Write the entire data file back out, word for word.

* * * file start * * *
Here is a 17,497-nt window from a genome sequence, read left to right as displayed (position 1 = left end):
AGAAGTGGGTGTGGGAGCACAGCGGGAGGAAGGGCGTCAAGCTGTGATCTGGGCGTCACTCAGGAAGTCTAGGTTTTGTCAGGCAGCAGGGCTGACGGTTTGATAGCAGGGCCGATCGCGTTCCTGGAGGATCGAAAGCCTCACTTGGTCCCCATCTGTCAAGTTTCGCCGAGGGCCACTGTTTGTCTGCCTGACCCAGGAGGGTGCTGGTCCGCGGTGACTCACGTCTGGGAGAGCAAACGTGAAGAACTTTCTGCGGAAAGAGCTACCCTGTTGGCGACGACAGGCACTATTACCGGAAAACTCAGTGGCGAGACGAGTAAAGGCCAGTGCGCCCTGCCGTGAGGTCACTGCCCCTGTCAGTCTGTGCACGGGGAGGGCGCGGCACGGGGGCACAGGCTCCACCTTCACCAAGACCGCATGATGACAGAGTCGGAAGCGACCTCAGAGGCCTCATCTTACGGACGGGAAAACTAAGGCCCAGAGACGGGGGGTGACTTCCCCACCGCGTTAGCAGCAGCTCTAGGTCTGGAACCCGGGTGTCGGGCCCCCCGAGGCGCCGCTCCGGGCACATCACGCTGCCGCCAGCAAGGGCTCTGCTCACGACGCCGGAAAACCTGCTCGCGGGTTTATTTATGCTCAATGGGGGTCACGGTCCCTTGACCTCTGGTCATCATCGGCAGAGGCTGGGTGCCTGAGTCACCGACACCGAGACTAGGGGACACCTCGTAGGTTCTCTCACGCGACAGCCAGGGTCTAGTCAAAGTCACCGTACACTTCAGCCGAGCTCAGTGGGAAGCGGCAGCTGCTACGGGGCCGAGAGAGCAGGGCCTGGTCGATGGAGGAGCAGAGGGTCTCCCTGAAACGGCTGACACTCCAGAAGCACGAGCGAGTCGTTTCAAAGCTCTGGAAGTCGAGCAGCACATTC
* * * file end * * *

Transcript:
Here is a 17,497-nt window from a genome sequence, read left to right as displayed (position 1 = left end):
AGAAGTGGGTGTGGGAGCACAGCGGGAGGAAGGGCGTCAAGCTGTGATCTGGGCGTCACTCAGGAAGTCTAGGTTTTGTCAGGCAGCAGGGCTGACGGTTTGATAGCAGGGCCGATCGCGTTCCTGGAGGATCGAAAGCCTCACTTGGTCCCCATCTGTCAAGTTTCGCCGAGGGCCACTGTTTGTCTGCCTGACCCAGGAGGGTGCTGGTCCGCGGTGACTCACGTCTGGGAGAGCAAACGTGAAGAACTTTCTGCGGAAAGAGCTACCCTGTTGGCGACGACAGGCACTATTACCGGAAAACTCAGTGGCGAGACGAGTAAAGGCCAGTGCGCCCTGCCGTGAGGTCACTGCCCCTGTCAGTCTGTGCACGGGGAGGGCGCGGCACGGGGGCACAGGCTCCACCTTCACCAAGACCGCATGATGACAGAGTCGGAAGCGACCTCAGAGGCCTCATCTTACGGACGGGAAAACTAAGGCCCAGAGACGGGGGGTGACTTCCCCACCGCGTTAGCAGCAGCTCTAGGTCTGGAACCCGGGTGTCGGGCCCCCCGAGGCGCCGCTCCGGGCACATCACGCTGCCGCCAGCAAGGGCTCTGCTCACGACGCCGGAAAACCTGCTCGCGGGTTTATTTATGCTCAATGGGGGTCACGGTCCCTTGACCTCTGGTCATCATCGGCAGAGGCTGGGTGCCTGAGTCACCGACACCGAGACTAGGGGACACCTCGTAGGTTCTCTCACGCGACAGCCAGGGTCTAGTCAAAGTCACCGTACACTTCAGCCGAGCTCAGTGGGAAGCGGCAGCTGCTACGGGGCCGAGAGAGCAGGGCCTGGTCGATGGAGGAGCAGAGGGTCTCCCTGAAACGGCTGACACTCCAGAAGCACGAGCGAGTCGTTTCAAAGCTCTGGAAGTCGAGCAGCACATTC